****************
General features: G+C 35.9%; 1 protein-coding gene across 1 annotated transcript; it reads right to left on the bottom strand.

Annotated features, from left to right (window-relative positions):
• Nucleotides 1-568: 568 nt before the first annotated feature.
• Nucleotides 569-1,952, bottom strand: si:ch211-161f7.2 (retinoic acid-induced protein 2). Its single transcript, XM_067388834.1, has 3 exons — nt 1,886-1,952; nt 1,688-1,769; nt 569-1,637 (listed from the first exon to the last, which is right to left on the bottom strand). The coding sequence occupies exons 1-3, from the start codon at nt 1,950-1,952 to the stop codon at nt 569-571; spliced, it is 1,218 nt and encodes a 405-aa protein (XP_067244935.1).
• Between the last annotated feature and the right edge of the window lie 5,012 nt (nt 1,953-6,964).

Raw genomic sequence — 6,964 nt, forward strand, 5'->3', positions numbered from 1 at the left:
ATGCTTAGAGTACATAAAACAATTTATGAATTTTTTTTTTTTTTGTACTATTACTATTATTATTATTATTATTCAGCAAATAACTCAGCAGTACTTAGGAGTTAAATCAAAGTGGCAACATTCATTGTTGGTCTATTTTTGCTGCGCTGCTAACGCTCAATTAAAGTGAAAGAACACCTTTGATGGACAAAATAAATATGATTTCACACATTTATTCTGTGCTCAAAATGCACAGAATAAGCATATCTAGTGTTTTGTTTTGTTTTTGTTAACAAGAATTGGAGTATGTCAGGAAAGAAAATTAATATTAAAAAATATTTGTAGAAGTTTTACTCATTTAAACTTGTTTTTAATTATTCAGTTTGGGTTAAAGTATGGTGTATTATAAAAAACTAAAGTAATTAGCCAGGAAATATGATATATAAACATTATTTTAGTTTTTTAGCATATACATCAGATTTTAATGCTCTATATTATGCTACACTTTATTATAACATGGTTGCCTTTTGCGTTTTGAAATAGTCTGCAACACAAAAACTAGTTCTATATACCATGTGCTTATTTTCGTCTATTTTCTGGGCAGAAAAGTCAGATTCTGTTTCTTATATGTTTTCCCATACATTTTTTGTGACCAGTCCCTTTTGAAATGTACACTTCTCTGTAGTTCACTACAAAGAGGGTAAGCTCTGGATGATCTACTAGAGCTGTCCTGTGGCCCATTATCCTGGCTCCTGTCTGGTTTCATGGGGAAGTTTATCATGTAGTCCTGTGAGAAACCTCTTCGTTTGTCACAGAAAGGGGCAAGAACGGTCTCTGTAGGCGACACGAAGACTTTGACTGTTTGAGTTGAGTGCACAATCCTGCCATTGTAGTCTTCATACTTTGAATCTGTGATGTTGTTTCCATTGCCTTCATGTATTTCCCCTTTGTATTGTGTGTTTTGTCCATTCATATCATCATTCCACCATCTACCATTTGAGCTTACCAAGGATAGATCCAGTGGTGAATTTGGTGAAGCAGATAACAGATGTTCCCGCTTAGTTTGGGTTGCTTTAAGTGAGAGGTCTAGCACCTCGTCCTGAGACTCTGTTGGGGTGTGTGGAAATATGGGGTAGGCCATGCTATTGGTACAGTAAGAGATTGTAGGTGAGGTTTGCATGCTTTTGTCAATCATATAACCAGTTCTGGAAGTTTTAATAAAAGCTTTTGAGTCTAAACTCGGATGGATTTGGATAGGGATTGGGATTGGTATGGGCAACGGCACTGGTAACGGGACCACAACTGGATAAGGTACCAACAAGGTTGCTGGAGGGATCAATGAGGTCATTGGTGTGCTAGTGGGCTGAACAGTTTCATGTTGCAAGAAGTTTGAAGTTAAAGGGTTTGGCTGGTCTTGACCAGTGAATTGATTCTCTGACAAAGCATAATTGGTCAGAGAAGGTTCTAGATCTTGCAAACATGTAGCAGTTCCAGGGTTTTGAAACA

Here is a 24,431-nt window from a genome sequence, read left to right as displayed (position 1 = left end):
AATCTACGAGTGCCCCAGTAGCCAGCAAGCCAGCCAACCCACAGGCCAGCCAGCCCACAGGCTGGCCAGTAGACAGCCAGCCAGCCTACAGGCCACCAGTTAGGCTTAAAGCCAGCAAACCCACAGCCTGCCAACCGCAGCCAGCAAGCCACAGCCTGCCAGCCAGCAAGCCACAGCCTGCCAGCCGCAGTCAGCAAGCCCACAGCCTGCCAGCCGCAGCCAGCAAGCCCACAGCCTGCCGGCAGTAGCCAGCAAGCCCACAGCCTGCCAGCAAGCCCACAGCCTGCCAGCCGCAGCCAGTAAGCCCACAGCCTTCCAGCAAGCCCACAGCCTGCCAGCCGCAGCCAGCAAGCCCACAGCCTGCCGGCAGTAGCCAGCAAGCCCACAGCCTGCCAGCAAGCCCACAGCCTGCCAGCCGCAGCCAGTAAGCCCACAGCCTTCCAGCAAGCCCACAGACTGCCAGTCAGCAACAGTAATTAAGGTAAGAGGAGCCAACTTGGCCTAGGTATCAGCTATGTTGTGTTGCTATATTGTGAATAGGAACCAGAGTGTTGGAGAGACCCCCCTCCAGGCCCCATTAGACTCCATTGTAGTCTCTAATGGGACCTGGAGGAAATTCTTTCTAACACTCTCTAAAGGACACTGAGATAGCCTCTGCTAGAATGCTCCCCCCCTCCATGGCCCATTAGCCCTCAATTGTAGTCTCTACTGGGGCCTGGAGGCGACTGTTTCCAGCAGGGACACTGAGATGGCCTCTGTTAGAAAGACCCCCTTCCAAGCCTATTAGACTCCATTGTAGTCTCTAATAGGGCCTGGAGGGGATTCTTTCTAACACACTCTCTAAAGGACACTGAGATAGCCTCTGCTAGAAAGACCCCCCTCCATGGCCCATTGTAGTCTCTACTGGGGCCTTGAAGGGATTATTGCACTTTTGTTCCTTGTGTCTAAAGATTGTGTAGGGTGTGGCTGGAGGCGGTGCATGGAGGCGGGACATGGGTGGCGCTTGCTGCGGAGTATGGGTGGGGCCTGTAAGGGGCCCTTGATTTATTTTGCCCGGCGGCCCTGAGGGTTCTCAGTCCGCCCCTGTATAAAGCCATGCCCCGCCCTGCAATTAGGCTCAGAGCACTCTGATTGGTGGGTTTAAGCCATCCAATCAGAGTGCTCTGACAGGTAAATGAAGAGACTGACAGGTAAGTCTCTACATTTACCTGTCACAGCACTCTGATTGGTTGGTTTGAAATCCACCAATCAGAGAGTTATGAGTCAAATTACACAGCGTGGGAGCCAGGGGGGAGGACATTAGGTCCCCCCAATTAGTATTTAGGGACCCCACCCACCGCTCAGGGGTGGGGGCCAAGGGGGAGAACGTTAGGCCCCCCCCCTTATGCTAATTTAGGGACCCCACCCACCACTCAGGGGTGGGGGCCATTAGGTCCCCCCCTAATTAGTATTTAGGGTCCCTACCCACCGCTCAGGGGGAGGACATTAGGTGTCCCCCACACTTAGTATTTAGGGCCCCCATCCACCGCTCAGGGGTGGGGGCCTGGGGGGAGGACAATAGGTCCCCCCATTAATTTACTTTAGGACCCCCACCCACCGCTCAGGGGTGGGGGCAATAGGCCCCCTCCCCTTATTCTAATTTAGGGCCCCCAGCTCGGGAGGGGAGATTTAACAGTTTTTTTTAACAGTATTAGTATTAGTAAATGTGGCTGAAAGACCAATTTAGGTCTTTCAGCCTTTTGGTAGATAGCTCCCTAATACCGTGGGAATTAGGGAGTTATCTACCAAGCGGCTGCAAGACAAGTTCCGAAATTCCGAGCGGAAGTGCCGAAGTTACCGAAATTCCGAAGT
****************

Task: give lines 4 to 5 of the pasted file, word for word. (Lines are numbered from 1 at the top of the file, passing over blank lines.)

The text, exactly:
• Nucleotides 569-1,952, bottom strand: si:ch211-161f7.2 (retinoic acid-induced protein 2). Its single transcript, XM_067388834.1, has 3 exons — nt 1,886-1,952; nt 1,688-1,769; nt 569-1,637 (listed from the first exon to the last, which is right to left on the bottom strand). The coding sequence occupies exons 1-3, from the start codon at nt 1,950-1,952 to the stop codon at nt 569-571; spliced, it is 1,218 nt and encodes a 405-aa protein (XP_067244935.1).
• Between the last annotated feature and the right edge of the window lie 5,012 nt (nt 1,953-6,964).